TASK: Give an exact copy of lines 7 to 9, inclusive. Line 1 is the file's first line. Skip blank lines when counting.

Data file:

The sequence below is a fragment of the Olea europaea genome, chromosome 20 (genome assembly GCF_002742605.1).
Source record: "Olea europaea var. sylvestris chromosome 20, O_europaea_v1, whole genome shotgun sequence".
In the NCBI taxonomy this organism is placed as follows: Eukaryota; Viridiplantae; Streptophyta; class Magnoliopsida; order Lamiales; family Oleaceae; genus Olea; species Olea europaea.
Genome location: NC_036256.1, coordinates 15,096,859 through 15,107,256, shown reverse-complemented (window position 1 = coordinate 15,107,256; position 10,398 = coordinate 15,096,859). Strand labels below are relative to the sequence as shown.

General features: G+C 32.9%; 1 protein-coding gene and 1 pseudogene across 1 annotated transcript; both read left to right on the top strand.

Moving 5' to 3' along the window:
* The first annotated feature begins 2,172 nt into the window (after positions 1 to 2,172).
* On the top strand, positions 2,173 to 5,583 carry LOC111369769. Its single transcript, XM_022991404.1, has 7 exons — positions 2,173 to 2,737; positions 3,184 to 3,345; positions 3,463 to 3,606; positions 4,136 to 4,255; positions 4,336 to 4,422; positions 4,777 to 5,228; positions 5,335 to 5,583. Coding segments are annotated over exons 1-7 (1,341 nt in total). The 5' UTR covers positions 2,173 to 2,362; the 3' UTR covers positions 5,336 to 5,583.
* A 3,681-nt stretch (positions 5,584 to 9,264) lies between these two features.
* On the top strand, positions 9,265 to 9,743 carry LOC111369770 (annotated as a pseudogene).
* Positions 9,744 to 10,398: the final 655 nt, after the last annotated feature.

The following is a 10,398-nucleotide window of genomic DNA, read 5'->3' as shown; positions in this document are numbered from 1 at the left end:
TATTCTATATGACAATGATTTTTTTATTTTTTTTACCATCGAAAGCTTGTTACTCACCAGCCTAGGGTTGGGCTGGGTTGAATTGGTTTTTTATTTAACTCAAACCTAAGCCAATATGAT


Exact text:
* The first annotated feature begins 2,172 nt into the window (after positions 1 to 2,172).
* On the top strand, positions 2,173 to 5,583 carry LOC111369769. Its single transcript, XM_022991404.1, has 7 exons — positions 2,173 to 2,737; positions 3,184 to 3,345; positions 3,463 to 3,606; positions 4,136 to 4,255; positions 4,336 to 4,422; positions 4,777 to 5,228; positions 5,335 to 5,583. Coding segments are annotated over exons 1-7 (1,341 nt in total). The 5' UTR covers positions 2,173 to 2,362; the 3' UTR covers positions 5,336 to 5,583.
* A 3,681-nt stretch (positions 5,584 to 9,264) lies between these two features.